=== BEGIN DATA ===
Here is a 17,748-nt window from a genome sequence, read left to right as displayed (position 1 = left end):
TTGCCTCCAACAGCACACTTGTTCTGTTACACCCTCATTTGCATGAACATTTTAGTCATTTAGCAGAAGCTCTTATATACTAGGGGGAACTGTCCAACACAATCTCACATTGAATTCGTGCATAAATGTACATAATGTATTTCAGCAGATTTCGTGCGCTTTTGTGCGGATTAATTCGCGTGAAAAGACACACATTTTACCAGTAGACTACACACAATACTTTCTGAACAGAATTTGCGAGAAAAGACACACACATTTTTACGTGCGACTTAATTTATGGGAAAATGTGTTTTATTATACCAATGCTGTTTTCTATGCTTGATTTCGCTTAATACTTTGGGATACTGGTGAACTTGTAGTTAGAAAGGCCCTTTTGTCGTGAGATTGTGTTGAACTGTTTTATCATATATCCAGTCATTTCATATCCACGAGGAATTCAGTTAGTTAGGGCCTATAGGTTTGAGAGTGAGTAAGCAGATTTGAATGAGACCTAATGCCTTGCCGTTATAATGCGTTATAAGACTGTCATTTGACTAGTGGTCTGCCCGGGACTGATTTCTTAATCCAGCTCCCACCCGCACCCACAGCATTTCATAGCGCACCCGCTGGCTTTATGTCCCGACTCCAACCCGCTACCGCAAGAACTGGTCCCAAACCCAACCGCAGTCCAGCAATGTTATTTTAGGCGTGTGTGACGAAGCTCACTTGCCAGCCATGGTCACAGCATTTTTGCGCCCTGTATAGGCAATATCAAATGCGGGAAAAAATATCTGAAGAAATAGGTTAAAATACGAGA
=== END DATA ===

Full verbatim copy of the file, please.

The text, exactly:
Here is a 17,748-nt window from a genome sequence, read left to right as displayed (position 1 = left end):
TTGCCTCCAACAGCACACTTGTTCTGTTACACCCTCATTTGCATGAACATTTTAGTCATTTAGCAGAAGCTCTTATATACTAGGGGGAACTGTCCAACACAATCTCACATTGAATTCGTGCATAAATGTACATAATGTATTTCAGCAGATTTCGTGCGCTTTTGTGCGGATTAATTCGCGTGAAAAGACACACATTTTACCAGTAGACTACACACAATACTTTCTGAACAGAATTTGCGAGAAAAGACACACACATTTTTACGTGCGACTTAATTTATGGGAAAATGTGTTTTATTATACCAATGCTGTTTTCTATGCTTGATTTCGCTTAATACTTTGGGATACTGGTGAACTTGTAGTTAGAAAGGCCCTTTTGTCGTGAGATTGTGTTGAACTGTTTTATCATATATCCAGTCATTTCATATCCACGAGGAATTCAGTTAGTTAGGGCCTATAGGTTTGAGAGTGAGTAAGCAGATTTGAATGAGACCTAATGCCTTGCCGTTATAATGCGTTATAAGACTGTCATTTGACTAGTGGTCTGCCCGGGACTGATTTCTTAATCCAGCTCCCACCCGCACCCACAGCATTTCATAGCGCACCCGCTGGCTTTATGTCCCGACTCCAACCCGCTACCGCAAGAACTGGTCCCAAACCCAACCGCAGTCCAGCAATGTTATTTTAGGCGTGTGTGACGAAGCTCACTTGCCAGCCATGGTCACAGCATTTTTGCGCCCTGTATAGGCAATATCAAATGCGGGAAAAAATATCTGAAGAAATAGGTTAAAATACGAGA